The New York Philharmonic

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Usedom Music Festival: NY Phil On the Road Again!

The New York Philharmonic made its triumphant return to international touring — following two years in which the pandemic kept the Orchestra homebound — with its first-ever appearances at the Usedom Music Festival, on an island in the Baltic Sea, and became the first US orchestra to travel overseas since the pandemic. Music Director Jaap van Zweden and the Orchestra performed a series of concerts at the Peenemünde Historical Technical Museum, the site of a former Nazi weapon testing facility during World War II — a transformation that is a statement of peace, freedom, and unity among nations. Joining them as soloists were pianist Jan Lisiecki, violinist Anne-Sophie Mutter, and baritone Thomas Hampson, and the repertoire ranged from Beethoven and Bartók to European premieres by Nina Shekhar and Joan Tower. The festival also marked a collaboration with the Baltic Sea Philharmonic, with members of that orchestra joining in the performance of Shostakovich’s Ninth Symphony, and joining New York Philharmonic players for chamber concerts featuring works by Barber, Brahms, and Mozart. 

(All photos by Chris Lee unless otherwise noted.)

Public Art Commissions for the New David Geffen Hall

Artists Jacolby Satterwhite and Nina Chanel Abney

When the new David Geffen Hall opens this October, music may be the centerpiece in the state-of-the-art theater, but contemporary art will also have a prominent place. Tens of thousands of square feet of new public space will allow the New York Philharmonic and Lincoln Center to expand the way that they engage and connect with the diverse community of New Yorkers.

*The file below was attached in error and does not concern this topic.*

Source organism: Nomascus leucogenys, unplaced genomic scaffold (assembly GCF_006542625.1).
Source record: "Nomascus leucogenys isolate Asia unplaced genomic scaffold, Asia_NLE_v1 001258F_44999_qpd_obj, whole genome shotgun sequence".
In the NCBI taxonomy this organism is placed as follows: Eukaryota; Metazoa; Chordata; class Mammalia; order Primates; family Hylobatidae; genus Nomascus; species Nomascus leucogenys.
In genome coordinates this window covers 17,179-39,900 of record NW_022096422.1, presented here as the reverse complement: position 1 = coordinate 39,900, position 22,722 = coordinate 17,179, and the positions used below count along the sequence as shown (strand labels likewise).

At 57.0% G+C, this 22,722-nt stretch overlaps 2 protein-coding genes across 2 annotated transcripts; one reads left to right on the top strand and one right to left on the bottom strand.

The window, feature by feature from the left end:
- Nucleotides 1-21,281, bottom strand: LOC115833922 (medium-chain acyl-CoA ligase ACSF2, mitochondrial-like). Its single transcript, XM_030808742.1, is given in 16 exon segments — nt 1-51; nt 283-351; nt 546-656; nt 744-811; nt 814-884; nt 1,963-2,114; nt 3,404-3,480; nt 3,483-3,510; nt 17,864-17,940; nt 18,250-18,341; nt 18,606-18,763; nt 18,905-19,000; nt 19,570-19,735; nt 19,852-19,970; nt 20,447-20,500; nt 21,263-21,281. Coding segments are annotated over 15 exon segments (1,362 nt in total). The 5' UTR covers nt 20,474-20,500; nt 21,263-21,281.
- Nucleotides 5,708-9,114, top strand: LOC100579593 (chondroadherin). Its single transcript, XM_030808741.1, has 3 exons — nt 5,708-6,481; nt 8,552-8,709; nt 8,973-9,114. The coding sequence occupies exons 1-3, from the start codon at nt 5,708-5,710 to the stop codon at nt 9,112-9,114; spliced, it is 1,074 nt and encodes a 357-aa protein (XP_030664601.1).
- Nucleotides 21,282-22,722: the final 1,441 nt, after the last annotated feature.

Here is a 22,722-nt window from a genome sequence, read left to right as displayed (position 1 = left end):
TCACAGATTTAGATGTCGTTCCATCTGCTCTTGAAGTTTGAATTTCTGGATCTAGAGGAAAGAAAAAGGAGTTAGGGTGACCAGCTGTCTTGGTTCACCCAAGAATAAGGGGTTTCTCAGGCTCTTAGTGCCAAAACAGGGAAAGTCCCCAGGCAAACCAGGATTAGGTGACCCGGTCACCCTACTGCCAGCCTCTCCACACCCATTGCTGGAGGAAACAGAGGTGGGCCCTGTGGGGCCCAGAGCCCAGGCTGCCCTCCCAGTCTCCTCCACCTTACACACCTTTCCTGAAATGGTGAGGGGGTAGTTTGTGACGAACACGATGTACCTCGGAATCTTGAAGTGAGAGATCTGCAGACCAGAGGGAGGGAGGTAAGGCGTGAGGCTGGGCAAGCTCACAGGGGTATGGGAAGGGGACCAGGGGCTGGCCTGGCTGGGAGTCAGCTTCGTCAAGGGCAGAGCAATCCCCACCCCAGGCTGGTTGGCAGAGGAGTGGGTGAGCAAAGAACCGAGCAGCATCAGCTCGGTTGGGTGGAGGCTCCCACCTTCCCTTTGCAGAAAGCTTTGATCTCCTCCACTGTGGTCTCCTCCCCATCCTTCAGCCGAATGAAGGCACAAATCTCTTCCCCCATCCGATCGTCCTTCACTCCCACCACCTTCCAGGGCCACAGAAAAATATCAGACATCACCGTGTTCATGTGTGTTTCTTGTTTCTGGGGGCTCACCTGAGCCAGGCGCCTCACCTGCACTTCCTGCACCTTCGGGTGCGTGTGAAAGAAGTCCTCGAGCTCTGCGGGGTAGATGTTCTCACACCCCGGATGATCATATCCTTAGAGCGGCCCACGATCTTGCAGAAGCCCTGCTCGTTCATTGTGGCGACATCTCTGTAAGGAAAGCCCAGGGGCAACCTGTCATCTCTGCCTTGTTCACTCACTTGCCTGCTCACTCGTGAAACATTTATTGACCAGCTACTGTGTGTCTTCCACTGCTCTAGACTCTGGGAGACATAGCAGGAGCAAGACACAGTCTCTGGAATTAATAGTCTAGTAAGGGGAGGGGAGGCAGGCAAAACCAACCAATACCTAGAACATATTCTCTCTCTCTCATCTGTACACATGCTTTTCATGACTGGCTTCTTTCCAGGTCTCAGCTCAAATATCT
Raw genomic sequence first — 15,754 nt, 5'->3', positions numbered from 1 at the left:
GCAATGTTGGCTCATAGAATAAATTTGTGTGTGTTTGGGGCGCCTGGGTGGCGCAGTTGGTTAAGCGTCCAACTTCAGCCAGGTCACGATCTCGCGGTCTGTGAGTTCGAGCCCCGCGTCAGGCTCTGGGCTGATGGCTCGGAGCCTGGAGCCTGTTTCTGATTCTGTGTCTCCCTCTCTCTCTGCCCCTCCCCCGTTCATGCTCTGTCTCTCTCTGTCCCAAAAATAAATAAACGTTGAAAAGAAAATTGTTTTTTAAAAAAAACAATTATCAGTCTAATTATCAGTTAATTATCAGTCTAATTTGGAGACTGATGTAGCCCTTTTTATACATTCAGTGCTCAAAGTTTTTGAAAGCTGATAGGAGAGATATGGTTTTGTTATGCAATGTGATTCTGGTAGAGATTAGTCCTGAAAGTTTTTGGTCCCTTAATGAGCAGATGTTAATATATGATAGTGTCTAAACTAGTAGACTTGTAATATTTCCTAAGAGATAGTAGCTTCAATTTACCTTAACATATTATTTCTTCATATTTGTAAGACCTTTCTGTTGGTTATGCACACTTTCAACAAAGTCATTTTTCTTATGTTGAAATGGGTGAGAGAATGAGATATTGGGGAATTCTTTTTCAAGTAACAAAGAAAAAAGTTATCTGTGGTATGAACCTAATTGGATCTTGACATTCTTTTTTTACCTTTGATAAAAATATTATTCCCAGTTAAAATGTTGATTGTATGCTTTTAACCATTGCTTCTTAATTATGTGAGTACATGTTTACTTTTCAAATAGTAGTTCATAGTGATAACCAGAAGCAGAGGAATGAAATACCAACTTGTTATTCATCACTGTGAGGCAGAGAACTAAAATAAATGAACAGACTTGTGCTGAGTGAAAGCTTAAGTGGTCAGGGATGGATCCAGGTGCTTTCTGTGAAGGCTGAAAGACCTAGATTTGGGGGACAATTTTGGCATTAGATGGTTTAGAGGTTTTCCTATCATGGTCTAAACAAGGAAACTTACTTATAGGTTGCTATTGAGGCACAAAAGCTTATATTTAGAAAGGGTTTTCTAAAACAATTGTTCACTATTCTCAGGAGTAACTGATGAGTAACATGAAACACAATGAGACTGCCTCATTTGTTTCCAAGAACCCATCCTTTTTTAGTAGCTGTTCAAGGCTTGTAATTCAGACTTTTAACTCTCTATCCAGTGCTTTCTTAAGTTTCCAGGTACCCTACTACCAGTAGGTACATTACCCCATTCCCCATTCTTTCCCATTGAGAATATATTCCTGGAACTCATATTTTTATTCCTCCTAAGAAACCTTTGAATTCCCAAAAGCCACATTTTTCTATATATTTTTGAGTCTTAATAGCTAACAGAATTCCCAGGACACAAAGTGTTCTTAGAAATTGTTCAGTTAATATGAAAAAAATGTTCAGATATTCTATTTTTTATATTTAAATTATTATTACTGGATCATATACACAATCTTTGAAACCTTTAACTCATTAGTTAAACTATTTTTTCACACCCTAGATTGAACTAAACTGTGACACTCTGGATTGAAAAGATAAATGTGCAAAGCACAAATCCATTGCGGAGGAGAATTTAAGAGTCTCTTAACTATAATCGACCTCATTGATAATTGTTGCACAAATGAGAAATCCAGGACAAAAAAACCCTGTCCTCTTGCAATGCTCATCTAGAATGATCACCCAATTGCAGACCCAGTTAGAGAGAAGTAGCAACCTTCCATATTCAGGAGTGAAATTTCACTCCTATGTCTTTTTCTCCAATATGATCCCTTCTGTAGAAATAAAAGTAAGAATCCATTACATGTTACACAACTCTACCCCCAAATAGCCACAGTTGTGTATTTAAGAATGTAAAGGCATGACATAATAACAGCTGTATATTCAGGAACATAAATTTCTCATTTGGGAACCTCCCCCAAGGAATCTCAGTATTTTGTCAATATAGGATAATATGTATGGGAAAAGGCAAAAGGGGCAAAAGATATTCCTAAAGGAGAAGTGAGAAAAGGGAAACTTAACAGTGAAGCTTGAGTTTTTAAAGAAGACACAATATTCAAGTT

Lincoln Center has commissioned two original works by acclaimed artists Nina Chanel Abney (above, right) and Jacolby Satterwhite (left) — in a partnership with The Studio Museum in Harlem and Public Art Fund — that will utilize much of this space and help inaugurate the new concert hall, while honoring New York City’s storied — and often complex — cultural history.

Abney, whose work “conveys a sense of expansiveness” (The New York Times), will create an installation for David Geffen Hall’s nearly 200-foot north façade, along 65th Street, one of the most visible areas of the building that has not previously been utilized for artworks. Her new work will be a celebration of the rich cultural heritage of San Juan Hill — the Upper West Side community that existed before Lincoln Center’s construction — and will feature portraits of its notable residents and scenes drawn from the daily life of that community, all rendered in her signature bright colors.